“No doubt. By the by, did you eat any of that heart?”


“I think it was deer heart.”

“Why do you say that?”

“Mickey hunted and we’ve been up in British Columbia and eaten deer heart and it tastes gamey. So did that jerky we ate.”

“Humans don’t taste gamey?”

“I don’t know, but I wouldn’t presume so. Gamey depends on eating wild vegitation.”

“Hmmm. Why did we eat it, by the way?”

“Pretty sozzled, I guess.”

“So what happened to you on the royal tour while I was fumbling through Scream’s papers?”

“I got raped.”


“It happens. Don’t get your nose out of joint.”


“Scream. His goons held me. I thought about making a fuss, but I realized it was just business as usual.”

“Jayne, I can’t believe this.”

“It’s true.”

“Why aren’t you more upset?”

“I told you, shit like this happens in the industry. It’s happened before and it’ll happen again. I just hope the old prick didn’t have a dose or something. Anyhow, I have my ways of revenge.”

My head was reeling to fall off my shoulders. “Revenge, how?”

“Men leave the essence of themselves with me. I take it to Tony and he uses to cast a curse. It’s the most powerful personal talisman, a link to a person’s soul. Tony says it’s more powerful than blood. I already saw him, this morning.”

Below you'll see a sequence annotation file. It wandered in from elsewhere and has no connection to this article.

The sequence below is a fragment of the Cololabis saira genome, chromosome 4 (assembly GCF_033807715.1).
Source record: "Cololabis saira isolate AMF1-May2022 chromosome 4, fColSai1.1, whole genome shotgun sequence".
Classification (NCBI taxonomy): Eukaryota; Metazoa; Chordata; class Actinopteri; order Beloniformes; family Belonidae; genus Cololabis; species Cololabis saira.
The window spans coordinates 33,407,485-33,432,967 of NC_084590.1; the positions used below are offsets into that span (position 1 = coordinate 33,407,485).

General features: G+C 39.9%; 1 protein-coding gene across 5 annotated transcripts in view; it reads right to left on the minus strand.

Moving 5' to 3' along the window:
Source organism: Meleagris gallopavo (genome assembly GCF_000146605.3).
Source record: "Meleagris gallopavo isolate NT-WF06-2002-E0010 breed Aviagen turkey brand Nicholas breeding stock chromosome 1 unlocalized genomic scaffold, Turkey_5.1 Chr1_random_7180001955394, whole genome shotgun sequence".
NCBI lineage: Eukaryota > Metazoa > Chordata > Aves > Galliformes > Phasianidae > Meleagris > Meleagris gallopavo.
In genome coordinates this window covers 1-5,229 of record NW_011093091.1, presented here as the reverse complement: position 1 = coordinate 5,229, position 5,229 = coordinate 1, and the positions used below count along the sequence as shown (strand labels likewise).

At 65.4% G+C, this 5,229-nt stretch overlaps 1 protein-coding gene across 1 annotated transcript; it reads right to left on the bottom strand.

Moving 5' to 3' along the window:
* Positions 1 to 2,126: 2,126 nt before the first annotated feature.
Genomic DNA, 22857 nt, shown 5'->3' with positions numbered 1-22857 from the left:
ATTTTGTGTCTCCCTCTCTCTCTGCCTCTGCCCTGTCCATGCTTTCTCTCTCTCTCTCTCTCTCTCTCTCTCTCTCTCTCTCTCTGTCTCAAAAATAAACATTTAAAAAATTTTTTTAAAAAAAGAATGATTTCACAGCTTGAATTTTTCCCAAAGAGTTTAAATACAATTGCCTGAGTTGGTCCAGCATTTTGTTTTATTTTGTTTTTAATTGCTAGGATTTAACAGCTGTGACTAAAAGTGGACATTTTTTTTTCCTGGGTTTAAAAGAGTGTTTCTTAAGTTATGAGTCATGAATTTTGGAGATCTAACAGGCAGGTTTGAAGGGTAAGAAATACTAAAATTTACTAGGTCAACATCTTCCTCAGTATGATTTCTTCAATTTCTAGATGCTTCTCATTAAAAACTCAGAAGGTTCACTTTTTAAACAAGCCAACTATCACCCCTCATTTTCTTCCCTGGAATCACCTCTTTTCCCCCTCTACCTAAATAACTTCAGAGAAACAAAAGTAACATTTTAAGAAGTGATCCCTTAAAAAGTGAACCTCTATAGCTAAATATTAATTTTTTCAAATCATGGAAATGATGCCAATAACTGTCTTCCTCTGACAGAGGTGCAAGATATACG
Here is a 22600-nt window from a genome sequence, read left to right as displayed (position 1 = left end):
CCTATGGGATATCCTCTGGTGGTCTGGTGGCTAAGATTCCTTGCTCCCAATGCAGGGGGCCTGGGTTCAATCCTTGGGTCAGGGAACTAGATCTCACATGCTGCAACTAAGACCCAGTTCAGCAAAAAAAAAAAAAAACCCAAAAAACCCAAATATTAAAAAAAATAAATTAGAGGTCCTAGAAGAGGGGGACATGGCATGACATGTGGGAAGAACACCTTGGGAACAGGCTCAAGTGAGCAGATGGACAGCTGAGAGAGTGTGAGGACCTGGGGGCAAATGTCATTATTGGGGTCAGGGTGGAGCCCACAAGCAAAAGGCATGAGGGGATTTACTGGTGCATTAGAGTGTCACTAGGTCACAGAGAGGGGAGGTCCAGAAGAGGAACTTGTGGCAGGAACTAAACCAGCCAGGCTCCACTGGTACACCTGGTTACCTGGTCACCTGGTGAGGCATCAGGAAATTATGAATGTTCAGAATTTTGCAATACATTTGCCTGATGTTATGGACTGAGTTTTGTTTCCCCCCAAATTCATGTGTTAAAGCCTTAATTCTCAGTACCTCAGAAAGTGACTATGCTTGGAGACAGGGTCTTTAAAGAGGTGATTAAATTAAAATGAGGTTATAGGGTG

“What did you ask for?”

“Nothing less than Scream’s head.”


“Tony put a spell on him to have him decapitated.”

“Yoiks, you don’t mess around.”

“I’m sick of being fucked, literally, around.”

“I hope it works.”

“It will, always has.”


“That’s another story, Paperboy. Now I’ve got to make sandwiches for my kids. What are you going to do today?”

“I’ve got a funeral to attend,” I said and hung up.

The beer had made me feel slightly better, so I put a shirt on and made it to the street where I bought a six-pack and some ham for a sandwich. I also got a couple of fresh oysters for Lex.

When I got back, there was squealing from the balcony. Lex had discovered the girls next door and was properly impressing them. Somehow he had negotiated the foot-long stretch of one-inch railing to their balcony. The naked girl had him on her lap and that strange purr was putting her in stitches, which caused some awesome vibration. I leaned over and apologized for the cat.